The Pony Express, or the Central Overland California and Pike’s Peak Express Company, was a system of mail delivery in the United States that utilized continuous horse and rider relays from Missouri to California. Whilst it may have been a financial black hole, the Pony Express captured the heart of national imagination and is seen as one of the more colorful episodes of American West history.
It was prompted by expanding western settlements and the need for reliable means of mail delivery. However, the 24-day standard delivery system by stagecoach was deemed inefficient and thus needed to be rethought. Hence the Pony Express. But where did the idea come from, and how did it work?
A Need to Stay In Touch
The route chosen to be completed by the Pony Express stretched overland across the United States for 2,000 miles (3,219 km) and was made up of around 190 stations. Amazingly, the relay system meant that it required only 10 days for mail to cover the distance.
A rider would set out and ride for approximately 100 miles (161 km), changing horse after every 10 to 15 miles (16 to 24 km). This revolutionized communication across the great continent, allowing newspapers and businesses to get news from one side of the country to the other quickly.
Surprisingly, this method was both fast and efficient, with only a single case of mail being lost. Whilst effective, it was also costly and was eventually replaced when the telegraphy system was introduced, allowing near-instantaneous communication via telegram.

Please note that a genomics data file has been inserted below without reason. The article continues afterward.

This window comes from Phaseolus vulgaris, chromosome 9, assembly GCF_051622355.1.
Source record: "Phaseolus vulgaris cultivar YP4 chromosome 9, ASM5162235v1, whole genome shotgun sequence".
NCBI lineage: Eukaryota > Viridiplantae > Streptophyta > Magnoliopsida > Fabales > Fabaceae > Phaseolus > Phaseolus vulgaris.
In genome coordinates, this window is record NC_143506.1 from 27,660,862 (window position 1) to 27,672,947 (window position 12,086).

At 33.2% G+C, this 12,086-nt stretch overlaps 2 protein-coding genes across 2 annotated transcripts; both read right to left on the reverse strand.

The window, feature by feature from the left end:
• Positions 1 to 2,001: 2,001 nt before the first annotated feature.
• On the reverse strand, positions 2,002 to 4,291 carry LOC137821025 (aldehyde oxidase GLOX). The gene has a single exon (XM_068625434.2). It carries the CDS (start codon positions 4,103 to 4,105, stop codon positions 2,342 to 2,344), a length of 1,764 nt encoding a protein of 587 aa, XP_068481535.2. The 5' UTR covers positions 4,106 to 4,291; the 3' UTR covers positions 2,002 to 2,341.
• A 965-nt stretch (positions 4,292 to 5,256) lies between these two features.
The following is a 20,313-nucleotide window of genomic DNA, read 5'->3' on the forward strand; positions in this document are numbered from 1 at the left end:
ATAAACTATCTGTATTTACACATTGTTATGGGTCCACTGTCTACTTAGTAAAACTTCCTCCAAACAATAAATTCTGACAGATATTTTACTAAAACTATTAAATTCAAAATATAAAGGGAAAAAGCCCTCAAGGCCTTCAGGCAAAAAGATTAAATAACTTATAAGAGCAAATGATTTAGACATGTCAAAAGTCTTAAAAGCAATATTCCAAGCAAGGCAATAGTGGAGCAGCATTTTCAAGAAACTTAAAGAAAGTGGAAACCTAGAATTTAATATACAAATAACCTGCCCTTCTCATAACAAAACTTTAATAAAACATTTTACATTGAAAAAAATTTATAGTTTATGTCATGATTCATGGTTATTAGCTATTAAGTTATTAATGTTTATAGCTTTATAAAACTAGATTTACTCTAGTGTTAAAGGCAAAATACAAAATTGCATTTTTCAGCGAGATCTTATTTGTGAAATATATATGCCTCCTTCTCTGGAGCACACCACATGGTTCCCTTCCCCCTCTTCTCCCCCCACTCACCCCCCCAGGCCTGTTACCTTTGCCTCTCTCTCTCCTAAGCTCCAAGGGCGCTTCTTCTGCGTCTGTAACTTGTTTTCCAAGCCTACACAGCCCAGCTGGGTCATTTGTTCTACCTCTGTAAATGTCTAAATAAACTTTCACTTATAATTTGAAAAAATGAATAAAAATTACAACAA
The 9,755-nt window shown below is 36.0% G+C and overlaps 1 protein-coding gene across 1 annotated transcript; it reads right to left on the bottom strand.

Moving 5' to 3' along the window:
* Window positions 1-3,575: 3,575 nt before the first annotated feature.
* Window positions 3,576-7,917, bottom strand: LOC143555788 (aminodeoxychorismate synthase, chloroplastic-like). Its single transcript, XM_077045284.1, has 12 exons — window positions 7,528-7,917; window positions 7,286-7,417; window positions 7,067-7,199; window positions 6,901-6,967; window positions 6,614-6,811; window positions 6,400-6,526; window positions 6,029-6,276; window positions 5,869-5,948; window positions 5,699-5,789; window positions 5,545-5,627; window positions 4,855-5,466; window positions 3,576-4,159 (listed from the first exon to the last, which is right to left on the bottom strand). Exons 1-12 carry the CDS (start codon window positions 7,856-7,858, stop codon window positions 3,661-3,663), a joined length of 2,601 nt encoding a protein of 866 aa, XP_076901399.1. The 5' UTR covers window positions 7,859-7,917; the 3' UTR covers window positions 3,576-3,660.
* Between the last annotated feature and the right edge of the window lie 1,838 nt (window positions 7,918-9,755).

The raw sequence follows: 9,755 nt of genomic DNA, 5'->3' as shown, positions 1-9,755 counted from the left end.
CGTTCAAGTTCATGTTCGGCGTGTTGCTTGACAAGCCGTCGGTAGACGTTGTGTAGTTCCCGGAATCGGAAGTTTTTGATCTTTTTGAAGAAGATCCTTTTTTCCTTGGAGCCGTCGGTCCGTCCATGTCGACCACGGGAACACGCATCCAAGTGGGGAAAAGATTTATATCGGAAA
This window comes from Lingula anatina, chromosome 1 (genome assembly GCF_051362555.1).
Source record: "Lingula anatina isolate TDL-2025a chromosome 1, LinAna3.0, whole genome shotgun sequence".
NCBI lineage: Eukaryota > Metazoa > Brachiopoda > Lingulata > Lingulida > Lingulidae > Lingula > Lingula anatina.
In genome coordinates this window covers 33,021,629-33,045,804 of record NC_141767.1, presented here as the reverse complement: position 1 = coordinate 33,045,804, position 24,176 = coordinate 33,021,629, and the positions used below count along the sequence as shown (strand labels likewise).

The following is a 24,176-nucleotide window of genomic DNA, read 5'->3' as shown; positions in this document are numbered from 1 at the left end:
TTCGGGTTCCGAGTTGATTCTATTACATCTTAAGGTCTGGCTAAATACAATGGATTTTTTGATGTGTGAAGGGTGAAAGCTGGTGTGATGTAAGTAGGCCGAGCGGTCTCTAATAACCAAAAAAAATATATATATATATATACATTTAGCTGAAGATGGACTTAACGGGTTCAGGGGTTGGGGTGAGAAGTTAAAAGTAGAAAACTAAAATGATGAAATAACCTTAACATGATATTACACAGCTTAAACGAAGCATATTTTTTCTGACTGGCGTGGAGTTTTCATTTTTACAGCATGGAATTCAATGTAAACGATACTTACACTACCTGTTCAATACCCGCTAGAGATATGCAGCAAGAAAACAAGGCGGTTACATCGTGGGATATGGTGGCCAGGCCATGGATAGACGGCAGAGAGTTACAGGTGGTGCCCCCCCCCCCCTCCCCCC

Before this system, mail tended to be sent across the country in a stagecoach, which could take around 24-days to a month to complete. the only other alternative was a long trip by boat. The boat journey, though, was risky as it involved sailing around South America or risking Panama which was full of malaria.
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The overland option by stagecoach was not much safer. It was often plagued by bad weather, attacks, and long stretches without access to resources. The main threat to this service and its followers was the Native American attacks that they found themselves vulnerable to. This was also coupled with the beginning of the civil war in 1861, which further disrupted communications and left much of the west isolated.